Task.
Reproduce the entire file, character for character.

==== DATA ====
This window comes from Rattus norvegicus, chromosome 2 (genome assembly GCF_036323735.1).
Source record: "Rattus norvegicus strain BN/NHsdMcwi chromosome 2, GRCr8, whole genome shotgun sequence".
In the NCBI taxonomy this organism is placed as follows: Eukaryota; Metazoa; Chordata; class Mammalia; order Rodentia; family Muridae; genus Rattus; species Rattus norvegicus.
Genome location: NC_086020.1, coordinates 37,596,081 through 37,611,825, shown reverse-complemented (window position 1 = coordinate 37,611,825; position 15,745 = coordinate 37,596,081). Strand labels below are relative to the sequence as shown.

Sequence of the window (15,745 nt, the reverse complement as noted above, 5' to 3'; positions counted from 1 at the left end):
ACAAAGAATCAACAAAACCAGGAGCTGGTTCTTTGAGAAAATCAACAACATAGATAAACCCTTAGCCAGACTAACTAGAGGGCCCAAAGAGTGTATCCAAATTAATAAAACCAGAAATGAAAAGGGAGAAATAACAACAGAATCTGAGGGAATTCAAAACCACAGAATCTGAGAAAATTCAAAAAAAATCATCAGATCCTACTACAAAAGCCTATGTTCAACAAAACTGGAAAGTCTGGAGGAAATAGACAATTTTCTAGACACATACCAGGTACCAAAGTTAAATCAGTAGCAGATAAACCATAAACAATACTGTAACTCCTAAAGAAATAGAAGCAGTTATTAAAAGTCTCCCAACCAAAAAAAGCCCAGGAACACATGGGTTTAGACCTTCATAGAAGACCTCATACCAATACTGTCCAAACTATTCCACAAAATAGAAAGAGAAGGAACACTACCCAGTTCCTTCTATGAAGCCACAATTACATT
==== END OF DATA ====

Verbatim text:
This window comes from Rattus norvegicus, chromosome 2 (genome assembly GCF_036323735.1).
Source record: "Rattus norvegicus strain BN/NHsdMcwi chromosome 2, GRCr8, whole genome shotgun sequence".
In the NCBI taxonomy this organism is placed as follows: Eukaryota; Metazoa; Chordata; class Mammalia; order Rodentia; family Muridae; genus Rattus; species Rattus norvegicus.
Genome location: NC_086020.1, coordinates 37,596,081 through 37,611,825, shown reverse-complemented (window position 1 = coordinate 37,611,825; position 15,745 = coordinate 37,596,081). Strand labels below are relative to the sequence as shown.

Sequence of the window (15,745 nt, the reverse complement as noted above, 5' to 3'; positions counted from 1 at the left end):
ACAAAGAATCAACAAAACCAGGAGCTGGTTCTTTGAGAAAATCAACAACATAGATAAACCCTTAGCCAGACTAACTAGAGGGCCCAAAGAGTGTATCCAAATTAATAAAACCAGAAATGAAAAGGGAGAAATAACAACAGAATCTGAGGGAATTCAAAACCACAGAATCTGAGAAAATTCAAAAAAAATCATCAGATCCTACTACAAAAGCCTATGTTCAACAAAACTGGAAAGTCTGGAGGAAATAGACAATTTTCTAGACACATACCAGGTACCAAAGTTAAATCAGTAGCAGATAAACCATAAACAATACTGTAACTCCTAAAGAAATAGAAGCAGTTATTAAAAGTCTCCCAACCAAAAAAAGCCCAGGAACACATGGGTTTAGACCTTCATAGAAGACCTCATACCAATACTGTCCAAACTATTCCACAAAATAGAAAGAGAAGGAACACTACCCAGTTCCTTCTATGAAGCCACAATTACATT